...the distance between the subversive language of the depleted postwar [post-WWI] CPUSA and a future violent toppling of the American government was so great, the sign pointing so indirectly toward the signified, as to make the danger extremely unclear, indeed, largely absent. Lacking the external evidence that seemed required by the Schenck interpretation [a World War I-era radical speech case--the famous "fire in a theatre" case], the prosecutors, aides in the executive branch (guided by Truman and his attorney general), the FBI, the lower court, and eventually the high court succeeded in shifting the test from the relation between language and the world to the intention of the language itself--that is, from external evidence of a powerful state imminently endangered by subversive language to internal evidence offered in a text which "meant" future illegal action. The government was ready to devalue clear and present danger in order to place great emphasis on the most impressionistic aspect of Holmes's 1919 writing: the First Amendment, Holmes had written, "does not even protect a man from injunction against uttering words that may have all the effects of force." One easily perceives instability in the relation of utterances to effects of force, let alone the susceptibility of the idea of intentionality to abuse. When Harold Medina instructed the jury that "words may be the instruments by which crimes are committed" as Steinberg quotes him (Steinberg has performed the heroic task of reading the entire million-plus-word transcript of the trial), the judge was making sure the jury understood that it was their duty to interpret intention. He was "instructing" them to read the texts of subversion thus: punishable advocacy was that which would incite illegal action "by language reasonably and ordinarily calculated to do so."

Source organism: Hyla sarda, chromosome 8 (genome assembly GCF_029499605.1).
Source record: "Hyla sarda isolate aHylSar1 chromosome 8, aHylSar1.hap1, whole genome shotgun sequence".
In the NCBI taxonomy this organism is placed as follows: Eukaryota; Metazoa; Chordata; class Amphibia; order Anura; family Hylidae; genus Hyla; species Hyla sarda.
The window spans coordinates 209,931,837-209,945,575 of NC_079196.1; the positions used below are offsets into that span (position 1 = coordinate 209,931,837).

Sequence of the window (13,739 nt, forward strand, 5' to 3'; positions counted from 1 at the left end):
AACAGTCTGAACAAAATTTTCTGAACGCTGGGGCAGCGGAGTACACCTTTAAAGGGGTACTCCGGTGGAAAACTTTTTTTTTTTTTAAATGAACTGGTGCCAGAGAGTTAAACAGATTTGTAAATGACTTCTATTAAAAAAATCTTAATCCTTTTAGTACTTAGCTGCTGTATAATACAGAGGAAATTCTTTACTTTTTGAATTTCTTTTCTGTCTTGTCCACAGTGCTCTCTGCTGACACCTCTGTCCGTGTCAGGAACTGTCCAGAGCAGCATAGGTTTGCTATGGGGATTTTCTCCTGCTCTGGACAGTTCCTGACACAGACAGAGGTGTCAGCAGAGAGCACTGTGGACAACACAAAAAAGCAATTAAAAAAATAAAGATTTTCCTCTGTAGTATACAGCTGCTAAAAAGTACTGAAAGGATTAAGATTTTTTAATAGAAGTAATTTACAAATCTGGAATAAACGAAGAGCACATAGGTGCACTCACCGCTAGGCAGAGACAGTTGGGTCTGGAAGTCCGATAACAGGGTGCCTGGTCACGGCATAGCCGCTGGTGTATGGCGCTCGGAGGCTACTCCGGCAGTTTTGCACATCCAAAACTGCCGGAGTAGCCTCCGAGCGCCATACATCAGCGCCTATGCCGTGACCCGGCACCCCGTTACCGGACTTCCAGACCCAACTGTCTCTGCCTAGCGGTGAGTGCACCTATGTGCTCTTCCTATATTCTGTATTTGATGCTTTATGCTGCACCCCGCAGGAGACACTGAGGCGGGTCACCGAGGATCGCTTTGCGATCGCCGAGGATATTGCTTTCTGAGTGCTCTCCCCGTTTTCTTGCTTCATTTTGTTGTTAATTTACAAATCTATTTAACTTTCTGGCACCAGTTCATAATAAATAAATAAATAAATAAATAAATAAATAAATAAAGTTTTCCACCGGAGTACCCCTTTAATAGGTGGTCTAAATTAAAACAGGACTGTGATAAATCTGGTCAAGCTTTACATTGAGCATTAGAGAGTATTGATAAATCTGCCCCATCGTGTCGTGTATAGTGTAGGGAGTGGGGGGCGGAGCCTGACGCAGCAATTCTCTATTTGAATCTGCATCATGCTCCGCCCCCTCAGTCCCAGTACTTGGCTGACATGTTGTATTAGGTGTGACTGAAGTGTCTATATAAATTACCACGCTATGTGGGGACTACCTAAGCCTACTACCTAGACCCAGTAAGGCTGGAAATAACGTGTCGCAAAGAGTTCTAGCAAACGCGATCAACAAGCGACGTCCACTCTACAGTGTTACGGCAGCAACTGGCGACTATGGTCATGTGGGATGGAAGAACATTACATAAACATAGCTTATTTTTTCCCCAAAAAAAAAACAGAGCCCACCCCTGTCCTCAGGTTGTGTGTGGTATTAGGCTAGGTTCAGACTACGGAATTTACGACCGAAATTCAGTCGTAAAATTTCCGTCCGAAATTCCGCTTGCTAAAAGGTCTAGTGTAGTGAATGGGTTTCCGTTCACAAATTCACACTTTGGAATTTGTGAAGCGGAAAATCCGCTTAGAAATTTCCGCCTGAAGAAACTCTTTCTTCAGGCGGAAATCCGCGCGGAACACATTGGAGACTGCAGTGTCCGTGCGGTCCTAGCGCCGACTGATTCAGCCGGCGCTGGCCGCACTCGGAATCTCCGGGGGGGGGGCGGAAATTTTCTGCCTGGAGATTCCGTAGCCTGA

Before Hogan's Heroes started up its run of several years airing weekly on a TV network, a pre-debut radio ad for the show was heard widely - and quoted in Newsweek:
Question: "What are some of the amusing ingredients?" Answer: "German police dogs, machine guns, the Gestapo… shall we say, ‘If you liked World War II, you’ll love Hogan’s Heroes’"
The second voice was that of Bob Crane, the actor who played Hogan.
(The Newsweek piece was called "Fun with the Nazis." The show ran for 168 episodes from September 17, 1965, to March 28, 1971, on the CBS network)